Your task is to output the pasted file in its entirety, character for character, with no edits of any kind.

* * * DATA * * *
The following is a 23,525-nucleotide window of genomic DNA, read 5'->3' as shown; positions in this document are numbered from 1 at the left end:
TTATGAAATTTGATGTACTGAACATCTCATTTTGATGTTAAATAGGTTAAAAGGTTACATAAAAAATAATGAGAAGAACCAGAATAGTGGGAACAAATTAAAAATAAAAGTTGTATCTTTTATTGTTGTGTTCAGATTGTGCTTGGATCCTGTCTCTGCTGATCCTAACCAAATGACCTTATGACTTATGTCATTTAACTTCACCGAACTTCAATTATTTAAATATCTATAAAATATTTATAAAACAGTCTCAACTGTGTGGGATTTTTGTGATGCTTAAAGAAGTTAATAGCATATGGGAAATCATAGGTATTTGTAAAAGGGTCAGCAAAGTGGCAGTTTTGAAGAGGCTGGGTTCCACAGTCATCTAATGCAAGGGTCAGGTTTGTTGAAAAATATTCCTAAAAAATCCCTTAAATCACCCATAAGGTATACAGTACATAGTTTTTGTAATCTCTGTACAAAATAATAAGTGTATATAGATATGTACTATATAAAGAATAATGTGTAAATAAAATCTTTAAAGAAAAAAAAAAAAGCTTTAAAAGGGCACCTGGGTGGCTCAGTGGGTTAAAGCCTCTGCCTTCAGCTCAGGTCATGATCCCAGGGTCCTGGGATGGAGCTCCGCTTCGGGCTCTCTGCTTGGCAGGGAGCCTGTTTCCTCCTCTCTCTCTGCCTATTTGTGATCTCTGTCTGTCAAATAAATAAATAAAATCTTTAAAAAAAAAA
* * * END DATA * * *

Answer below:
The following is a 23,525-nucleotide window of genomic DNA, read 5'->3' as shown; positions in this document are numbered from 1 at the left end:
TTATGAAATTTGATGTACTGAACATCTCATTTTGATGTTAAATAGGTTAAAAGGTTACATAAAAAATAATGAGAAGAACCAGAATAGTGGGAACAAATTAAAAATAAAAGTTGTATCTTTTATTGTTGTGTTCAGATTGTGCTTGGATCCTGTCTCTGCTGATCCTAACCAAATGACCTTATGACTTATGTCATTTAACTTCACCGAACTTCAATTATTTAAATATCTATAAAATATTTATAAAACAGTCTCAACTGTGTGGGATTTTTGTGATGCTTAAAGAAGTTAATAGCATATGGGAAATCATAGGTATTTGTAAAAGGGTCAGCAAAGTGGCAGTTTTGAAGAGGCTGGGTTCCACAGTCATCTAATGCAAGGGTCAGGTTTGTTGAAAAATATTCCTAAAAAATCCCTTAAATCACCCATAAGGTATACAGTACATAGTTTTTGTAATCTCTGTACAAAATAATAAGTGTATATAGATATGTACTATATAAAGAATAATGTGTAAATAAAATCTTTAAAGAAAAAAAAAAAAGCTTTAAAAGGGCACCTGGGTGGCTCAGTGGGTTAAAGCCTCTGCCTTCAGCTCAGGTCATGATCCCAGGGTCCTGGGATGGAGCTCCGCTTCGGGCTCTCTGCTTGGCAGGGAGCCTGTTTCCTCCTCTCTCTCTGCCTATTTGTGATCTCTGTCTGTCAAATAAATAAATAAAATCTTTAAAAAAAAAA